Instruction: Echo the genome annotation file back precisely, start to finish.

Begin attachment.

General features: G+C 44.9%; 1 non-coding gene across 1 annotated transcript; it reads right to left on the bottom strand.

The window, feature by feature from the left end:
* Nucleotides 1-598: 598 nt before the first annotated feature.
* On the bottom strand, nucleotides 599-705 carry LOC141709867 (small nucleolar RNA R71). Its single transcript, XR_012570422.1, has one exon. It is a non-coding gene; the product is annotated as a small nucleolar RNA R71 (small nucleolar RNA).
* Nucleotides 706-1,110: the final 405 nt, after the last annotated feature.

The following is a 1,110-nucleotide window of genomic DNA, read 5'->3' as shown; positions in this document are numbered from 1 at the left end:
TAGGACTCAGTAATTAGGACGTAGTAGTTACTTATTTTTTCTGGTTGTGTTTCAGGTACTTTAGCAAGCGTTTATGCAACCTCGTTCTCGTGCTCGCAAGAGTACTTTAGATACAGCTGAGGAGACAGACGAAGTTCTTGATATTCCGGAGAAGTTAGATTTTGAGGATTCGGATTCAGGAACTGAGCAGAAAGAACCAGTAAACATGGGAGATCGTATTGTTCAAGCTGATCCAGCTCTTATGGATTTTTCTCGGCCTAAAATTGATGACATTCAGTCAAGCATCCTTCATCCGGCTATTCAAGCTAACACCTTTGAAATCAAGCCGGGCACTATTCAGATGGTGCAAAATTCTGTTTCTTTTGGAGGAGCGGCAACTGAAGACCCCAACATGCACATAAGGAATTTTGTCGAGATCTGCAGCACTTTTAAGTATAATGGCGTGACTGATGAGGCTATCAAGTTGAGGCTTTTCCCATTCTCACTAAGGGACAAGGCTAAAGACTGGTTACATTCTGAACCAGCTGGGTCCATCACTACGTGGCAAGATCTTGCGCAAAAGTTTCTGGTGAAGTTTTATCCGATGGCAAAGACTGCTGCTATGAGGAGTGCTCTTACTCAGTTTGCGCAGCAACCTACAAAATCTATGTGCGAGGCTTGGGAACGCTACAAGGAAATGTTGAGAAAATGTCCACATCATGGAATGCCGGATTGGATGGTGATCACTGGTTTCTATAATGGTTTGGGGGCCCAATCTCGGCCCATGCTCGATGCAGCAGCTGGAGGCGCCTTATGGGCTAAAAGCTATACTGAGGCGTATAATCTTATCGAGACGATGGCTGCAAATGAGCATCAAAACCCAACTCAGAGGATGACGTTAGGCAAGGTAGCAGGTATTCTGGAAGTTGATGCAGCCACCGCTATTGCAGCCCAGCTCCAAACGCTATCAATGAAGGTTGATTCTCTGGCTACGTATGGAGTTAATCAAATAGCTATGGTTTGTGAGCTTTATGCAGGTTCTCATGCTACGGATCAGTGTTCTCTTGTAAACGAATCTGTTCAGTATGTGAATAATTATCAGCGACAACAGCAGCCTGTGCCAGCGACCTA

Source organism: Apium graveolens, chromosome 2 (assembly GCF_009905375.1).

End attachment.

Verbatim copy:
General features: G+C 44.9%; 1 non-coding gene across 1 annotated transcript; it reads right to left on the bottom strand.

The window, feature by feature from the left end:
* Nucleotides 1-598: 598 nt before the first annotated feature.
* On the bottom strand, nucleotides 599-705 carry LOC141709867 (small nucleolar RNA R71). Its single transcript, XR_012570422.1, has one exon. It is a non-coding gene; the product is annotated as a small nucleolar RNA R71 (small nucleolar RNA).
* Nucleotides 706-1,110: the final 405 nt, after the last annotated feature.

The following is a 1,110-nucleotide window of genomic DNA, read 5'->3' as shown; positions in this document are numbered from 1 at the left end:
TAGGACTCAGTAATTAGGACGTAGTAGTTACTTATTTTTTCTGGTTGTGTTTCAGGTACTTTAGCAAGCGTTTATGCAACCTCGTTCTCGTGCTCGCAAGAGTACTTTAGATACAGCTGAGGAGACAGACGAAGTTCTTGATATTCCGGAGAAGTTAGATTTTGAGGATTCGGATTCAGGAACTGAGCAGAAAGAACCAGTAAACATGGGAGATCGTATTGTTCAAGCTGATCCAGCTCTTATGGATTTTTCTCGGCCTAAAATTGATGACATTCAGTCAAGCATCCTTCATCCGGCTATTCAAGCTAACACCTTTGAAATCAAGCCGGGCACTATTCAGATGGTGCAAAATTCTGTTTCTTTTGGAGGAGCGGCAACTGAAGACCCCAACATGCACATAAGGAATTTTGTCGAGATCTGCAGCACTTTTAAGTATAATGGCGTGACTGATGAGGCTATCAAGTTGAGGCTTTTCCCATTCTCACTAAGGGACAAGGCTAAAGACTGGTTACATTCTGAACCAGCTGGGTCCATCACTACGTGGCAAGATCTTGCGCAAAAGTTTCTGGTGAAGTTTTATCCGATGGCAAAGACTGCTGCTATGAGGAGTGCTCTTACTCAGTTTGCGCAGCAACCTACAAAATCTATGTGCGAGGCTTGGGAACGCTACAAGGAAATGTTGAGAAAATGTCCACATCATGGAATGCCGGATTGGATGGTGATCACTGGTTTCTATAATGGTTTGGGGGCCCAATCTCGGCCCATGCTCGATGCAGCAGCTGGAGGCGCCTTATGGGCTAAAAGCTATACTGAGGCGTATAATCTTATCGAGACGATGGCTGCAAATGAGCATCAAAACCCAACTCAGAGGATGACGTTAGGCAAGGTAGCAGGTATTCTGGAAGTTGATGCAGCCACCGCTATTGCAGCCCAGCTCCAAACGCTATCAATGAAGGTTGATTCTCTGGCTACGTATGGAGTTAATCAAATAGCTATGGTTTGTGAGCTTTATGCAGGTTCTCATGCTACGGATCAGTGTTCTCTTGTAAACGAATCTGTTCAGTATGTGAATAATTATCAGCGACAACAGCAGCCTGTGCCAGCGACCTA

Source organism: Apium graveolens, chromosome 2 (assembly GCF_009905375.1).